Pietersen's reign lasted five months and, as Vaughan could not be persuaded to stay, it was an experiment worth making. The temptation to promote Pietersen was akin to a child being left alone in a chemistry lab: put all the most inflammable ingredients together and see what happens. The resulting spontaneous combustion overwhelmed the South Africans, after they had achieved the primary purpose of their visit, winning the Test series; and the Pietersen experiment might just have lasted long enough for the Australians to be consumed this summer.

Pietersen, unlike Vaughan, never ceased to be himself; perhaps he was even more "me" than he had been hitherto. On the tour of India he grew rapidly into the diverse aspects of the role. But his essential attribute, beyond or rather behind the showmanship, was his obsessive pursuit of excellence, of the kind that made English people wary of Geoffrey Boycott or Nick Faldo: he wanted to achieve perfection in a hurry, without taking people with him. Andrew Strauss was the safest pair of hands waiting under the high wire. More slowly and surely, he will take people with him.

Both Vaughan and Pietersen found it difficult to get the best out of their players while Peter Moores was coach; so, to a lesser extent, did Paul Collingwood as one-day captain. The ECB had appointed Moores in April 2007 without interviewing any other candidates, which is not something they will do again in a hurry. Even then, he might have been the right man for the job if there had been more succession-planning and he had received more mentoring from his predecessor, Duncan Fletcher: how to handle the big personalities in the dressing-room; what tempo to set (Moores pushed the players too hard in training); and how to analyse oppositions (superior intelligence might well have prevented England losing home Test series to India in 2007, ending a six-year unbeaten run, and to South Africa last summer). Moores was forced to learn from his mistakes, which resulted in England losing Vaughan, the captain who had been anointed to lead them into this summer's Ashes.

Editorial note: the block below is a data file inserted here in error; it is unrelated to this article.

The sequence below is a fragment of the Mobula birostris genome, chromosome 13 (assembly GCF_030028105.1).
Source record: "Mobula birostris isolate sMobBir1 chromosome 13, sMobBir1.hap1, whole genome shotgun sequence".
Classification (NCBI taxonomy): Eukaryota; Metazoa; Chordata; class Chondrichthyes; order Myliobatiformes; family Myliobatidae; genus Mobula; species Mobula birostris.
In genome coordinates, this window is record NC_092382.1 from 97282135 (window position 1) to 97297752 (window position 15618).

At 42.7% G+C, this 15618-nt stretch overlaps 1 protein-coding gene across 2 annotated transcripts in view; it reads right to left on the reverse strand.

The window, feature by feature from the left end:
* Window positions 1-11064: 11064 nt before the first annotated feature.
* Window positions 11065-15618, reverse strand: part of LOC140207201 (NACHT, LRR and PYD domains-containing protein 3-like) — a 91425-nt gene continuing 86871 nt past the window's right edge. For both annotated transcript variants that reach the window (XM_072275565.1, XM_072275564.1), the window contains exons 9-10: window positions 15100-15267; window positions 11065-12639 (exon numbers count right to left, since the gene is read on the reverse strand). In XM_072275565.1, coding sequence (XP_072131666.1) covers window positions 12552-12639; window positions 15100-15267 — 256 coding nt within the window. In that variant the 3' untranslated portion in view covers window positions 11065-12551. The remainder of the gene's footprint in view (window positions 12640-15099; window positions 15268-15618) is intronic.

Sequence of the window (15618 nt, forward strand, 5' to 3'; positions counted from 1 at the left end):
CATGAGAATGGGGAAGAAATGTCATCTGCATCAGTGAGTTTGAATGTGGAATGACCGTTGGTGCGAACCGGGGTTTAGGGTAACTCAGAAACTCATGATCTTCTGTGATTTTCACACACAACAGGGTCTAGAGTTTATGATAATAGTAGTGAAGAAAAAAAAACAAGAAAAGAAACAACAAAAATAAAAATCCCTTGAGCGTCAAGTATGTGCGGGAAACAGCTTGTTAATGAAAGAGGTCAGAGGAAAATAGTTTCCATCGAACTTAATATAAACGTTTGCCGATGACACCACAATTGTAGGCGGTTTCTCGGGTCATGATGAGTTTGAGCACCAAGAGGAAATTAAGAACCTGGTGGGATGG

Another nail in Vaughan's captaincy was the selection of Darren Pattinson for the Headingley Test. Pattinson was a bowler of Test standard in English conditions. The trouble was that no one saw him as English, least of all himself; identity matters in Test cricket, if not in the IPL. As editor of Wisden, Sydney Pardon wrote that a certain selection in the 1909 series "touched the confines of lunacy. The despised man in the street could not have been guilty of such folly… Winning by two to one… the Australians played magnificent cricket, their fielding, for sustained excellence, surpassing anything I can remember in a series of Test matches." A hundred years on, the reference to the Australians has only to be changed to "South Africans".